Mrs. Cleary's books have earned her many prestigious awards, including the 2003 National Medal of Art from the National Endowment of the Arts and the 1984 John Newbery Medal for Dear Mr. Henshaw. Her Ramona and Her Father and Ramona Quimby, Age 8 were named 1978 and 1982 Newbery Honor Books, respectively.
Among Mrs. Cleary's other awards are the American Library Association's 1975 Laura Ingalls Wilder Award, the Catholic Library Association's 1980 Regina Medal, and the University of Southern Mississippi's 1982 Silver Medallion, all presented in recognition of her lasting contribution to children's literature. In addition, Mrs. Cleary was the 1984 United States author nominee for the Hans Christian Andersen Award, a prestigious international award.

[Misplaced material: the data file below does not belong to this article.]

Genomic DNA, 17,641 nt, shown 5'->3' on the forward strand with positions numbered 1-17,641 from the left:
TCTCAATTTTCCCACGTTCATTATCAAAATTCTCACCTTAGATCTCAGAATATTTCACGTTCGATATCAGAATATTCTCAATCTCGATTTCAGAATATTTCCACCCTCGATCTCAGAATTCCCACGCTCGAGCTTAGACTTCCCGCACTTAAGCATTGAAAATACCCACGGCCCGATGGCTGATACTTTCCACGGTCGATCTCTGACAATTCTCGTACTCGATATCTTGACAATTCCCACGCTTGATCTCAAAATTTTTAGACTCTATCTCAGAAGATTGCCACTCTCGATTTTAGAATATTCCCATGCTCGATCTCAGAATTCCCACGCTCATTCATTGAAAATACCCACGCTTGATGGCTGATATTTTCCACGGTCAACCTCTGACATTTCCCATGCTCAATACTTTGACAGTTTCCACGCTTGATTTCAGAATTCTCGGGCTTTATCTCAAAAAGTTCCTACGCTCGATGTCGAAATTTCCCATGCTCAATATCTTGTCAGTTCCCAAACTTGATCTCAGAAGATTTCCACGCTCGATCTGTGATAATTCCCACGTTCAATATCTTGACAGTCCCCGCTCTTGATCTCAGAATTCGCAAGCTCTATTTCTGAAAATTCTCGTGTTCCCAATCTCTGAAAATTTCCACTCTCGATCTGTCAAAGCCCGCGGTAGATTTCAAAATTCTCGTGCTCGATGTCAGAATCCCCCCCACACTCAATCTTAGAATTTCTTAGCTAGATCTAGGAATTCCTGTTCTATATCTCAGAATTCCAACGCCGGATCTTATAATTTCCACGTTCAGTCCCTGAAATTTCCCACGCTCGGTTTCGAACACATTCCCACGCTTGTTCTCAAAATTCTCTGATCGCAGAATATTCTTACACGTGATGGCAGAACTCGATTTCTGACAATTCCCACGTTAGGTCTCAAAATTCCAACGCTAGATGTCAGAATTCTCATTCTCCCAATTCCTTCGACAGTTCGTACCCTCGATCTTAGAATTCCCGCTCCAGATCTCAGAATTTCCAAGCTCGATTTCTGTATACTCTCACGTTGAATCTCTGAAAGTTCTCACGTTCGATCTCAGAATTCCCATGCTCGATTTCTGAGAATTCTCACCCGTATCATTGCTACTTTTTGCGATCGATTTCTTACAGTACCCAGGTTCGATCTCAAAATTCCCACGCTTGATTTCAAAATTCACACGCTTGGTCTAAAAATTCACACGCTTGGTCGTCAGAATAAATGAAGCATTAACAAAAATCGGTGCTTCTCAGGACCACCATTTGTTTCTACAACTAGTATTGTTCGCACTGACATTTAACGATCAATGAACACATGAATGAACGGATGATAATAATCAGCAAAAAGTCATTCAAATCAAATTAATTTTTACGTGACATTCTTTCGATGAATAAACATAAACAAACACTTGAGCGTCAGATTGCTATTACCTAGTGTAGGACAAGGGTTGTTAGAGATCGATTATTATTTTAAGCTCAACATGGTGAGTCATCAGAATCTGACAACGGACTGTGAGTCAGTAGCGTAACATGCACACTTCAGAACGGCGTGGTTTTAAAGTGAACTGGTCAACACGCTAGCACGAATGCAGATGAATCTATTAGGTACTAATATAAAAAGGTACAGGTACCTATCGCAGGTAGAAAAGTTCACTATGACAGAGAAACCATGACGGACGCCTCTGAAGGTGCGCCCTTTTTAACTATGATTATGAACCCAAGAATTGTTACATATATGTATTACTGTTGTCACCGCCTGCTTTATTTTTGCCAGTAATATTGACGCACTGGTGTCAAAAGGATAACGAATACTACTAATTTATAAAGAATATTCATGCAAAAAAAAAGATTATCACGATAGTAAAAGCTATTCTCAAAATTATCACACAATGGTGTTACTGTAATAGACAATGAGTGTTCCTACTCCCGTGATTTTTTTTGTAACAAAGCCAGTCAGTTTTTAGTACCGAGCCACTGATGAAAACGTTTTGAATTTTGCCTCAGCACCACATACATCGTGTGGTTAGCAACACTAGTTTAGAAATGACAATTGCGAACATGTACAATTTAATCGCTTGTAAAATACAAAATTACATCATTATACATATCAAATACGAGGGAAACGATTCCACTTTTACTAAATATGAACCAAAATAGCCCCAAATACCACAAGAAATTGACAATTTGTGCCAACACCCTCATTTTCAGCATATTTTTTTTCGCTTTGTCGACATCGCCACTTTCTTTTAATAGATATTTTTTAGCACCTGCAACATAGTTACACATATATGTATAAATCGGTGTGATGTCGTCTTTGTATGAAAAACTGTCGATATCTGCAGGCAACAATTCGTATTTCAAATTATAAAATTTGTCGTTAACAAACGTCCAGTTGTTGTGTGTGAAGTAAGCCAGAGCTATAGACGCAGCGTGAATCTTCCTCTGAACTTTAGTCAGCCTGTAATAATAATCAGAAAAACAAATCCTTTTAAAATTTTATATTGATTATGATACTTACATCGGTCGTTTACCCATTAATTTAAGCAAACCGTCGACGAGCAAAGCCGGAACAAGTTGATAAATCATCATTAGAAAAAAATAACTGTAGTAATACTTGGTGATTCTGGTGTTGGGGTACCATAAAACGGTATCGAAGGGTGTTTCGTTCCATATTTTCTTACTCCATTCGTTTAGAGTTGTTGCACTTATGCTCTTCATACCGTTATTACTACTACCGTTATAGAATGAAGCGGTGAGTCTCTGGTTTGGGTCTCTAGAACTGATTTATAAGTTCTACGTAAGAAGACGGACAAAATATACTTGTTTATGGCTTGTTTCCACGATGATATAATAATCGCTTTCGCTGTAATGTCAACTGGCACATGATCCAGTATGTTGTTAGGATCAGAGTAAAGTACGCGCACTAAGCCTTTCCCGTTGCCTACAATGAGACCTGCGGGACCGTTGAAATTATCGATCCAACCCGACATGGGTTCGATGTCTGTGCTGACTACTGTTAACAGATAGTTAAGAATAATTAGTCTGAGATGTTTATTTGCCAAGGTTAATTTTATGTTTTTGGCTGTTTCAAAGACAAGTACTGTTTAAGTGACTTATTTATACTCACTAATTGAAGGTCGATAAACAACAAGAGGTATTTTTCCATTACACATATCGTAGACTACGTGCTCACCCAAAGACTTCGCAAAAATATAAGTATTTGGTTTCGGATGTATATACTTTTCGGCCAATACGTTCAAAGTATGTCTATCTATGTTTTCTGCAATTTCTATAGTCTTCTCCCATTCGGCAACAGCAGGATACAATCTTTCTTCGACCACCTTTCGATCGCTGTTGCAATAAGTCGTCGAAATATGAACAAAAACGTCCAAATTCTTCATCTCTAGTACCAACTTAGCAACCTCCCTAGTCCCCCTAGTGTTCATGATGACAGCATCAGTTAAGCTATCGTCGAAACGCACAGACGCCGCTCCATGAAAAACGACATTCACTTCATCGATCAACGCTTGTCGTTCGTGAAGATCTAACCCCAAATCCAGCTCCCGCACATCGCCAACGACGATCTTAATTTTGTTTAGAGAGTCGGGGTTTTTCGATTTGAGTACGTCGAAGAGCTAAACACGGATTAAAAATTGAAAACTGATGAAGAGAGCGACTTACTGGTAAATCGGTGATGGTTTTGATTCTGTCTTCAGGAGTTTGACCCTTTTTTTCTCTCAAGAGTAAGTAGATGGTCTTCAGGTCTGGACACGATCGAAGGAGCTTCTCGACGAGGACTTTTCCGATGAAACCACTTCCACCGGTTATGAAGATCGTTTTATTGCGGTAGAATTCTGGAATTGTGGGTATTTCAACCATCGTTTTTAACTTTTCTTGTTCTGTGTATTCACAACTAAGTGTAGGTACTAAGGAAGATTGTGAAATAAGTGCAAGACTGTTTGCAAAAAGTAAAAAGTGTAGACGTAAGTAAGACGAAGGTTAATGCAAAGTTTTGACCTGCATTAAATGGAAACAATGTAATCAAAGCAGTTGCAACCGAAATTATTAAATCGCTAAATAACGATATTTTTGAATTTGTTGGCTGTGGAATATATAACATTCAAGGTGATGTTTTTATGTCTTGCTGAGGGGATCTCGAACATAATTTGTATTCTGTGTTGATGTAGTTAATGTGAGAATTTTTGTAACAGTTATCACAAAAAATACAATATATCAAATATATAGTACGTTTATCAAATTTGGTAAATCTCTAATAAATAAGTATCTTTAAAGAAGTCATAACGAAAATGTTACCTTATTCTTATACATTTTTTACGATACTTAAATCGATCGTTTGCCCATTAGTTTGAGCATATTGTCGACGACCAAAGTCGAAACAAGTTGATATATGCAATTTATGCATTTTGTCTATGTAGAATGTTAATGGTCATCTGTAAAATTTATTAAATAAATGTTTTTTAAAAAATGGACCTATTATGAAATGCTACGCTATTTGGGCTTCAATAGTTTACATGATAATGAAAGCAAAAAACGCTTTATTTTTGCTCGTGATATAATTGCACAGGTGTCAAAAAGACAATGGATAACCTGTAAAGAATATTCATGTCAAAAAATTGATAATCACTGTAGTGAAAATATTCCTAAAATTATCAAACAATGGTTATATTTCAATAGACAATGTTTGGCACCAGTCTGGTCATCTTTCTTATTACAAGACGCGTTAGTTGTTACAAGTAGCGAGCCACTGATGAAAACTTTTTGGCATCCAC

Equally important are the more than 35 statewide awards Mrs. Cleary's books have received based on the direct votes of her young readers. In 2000, to honor her invaluable contributions to children’s literature, Beverly Cleary was named a "Living Legend" by the Library of Congress. This witty and warm author is truly an international favorite. Mrs. Cleary's books appear in over twenty countries in fourteen languages and her characters, including Henry Huggins, Ellen Tebbits, Otis Spofford, and Beezus and Ramona Quimby, as well as Ribsy, Socks, and Ralph S. Mouse, have delighted children for generations. And her popularity has not diminished. HarperCollins Children’s Books recently announced that the film option for Cleary’s classic book character, Ramona Quimby, had been sold to Fox 2000 and Denise DiNovi Productions. In addition, Portland, Oregon has proudly created The Beverly Cleary Sculpture Garden for Children featuring bronze statues of Ramona Quimby, Henry Huggins, and Ribsy, in the park where Beverly used to play.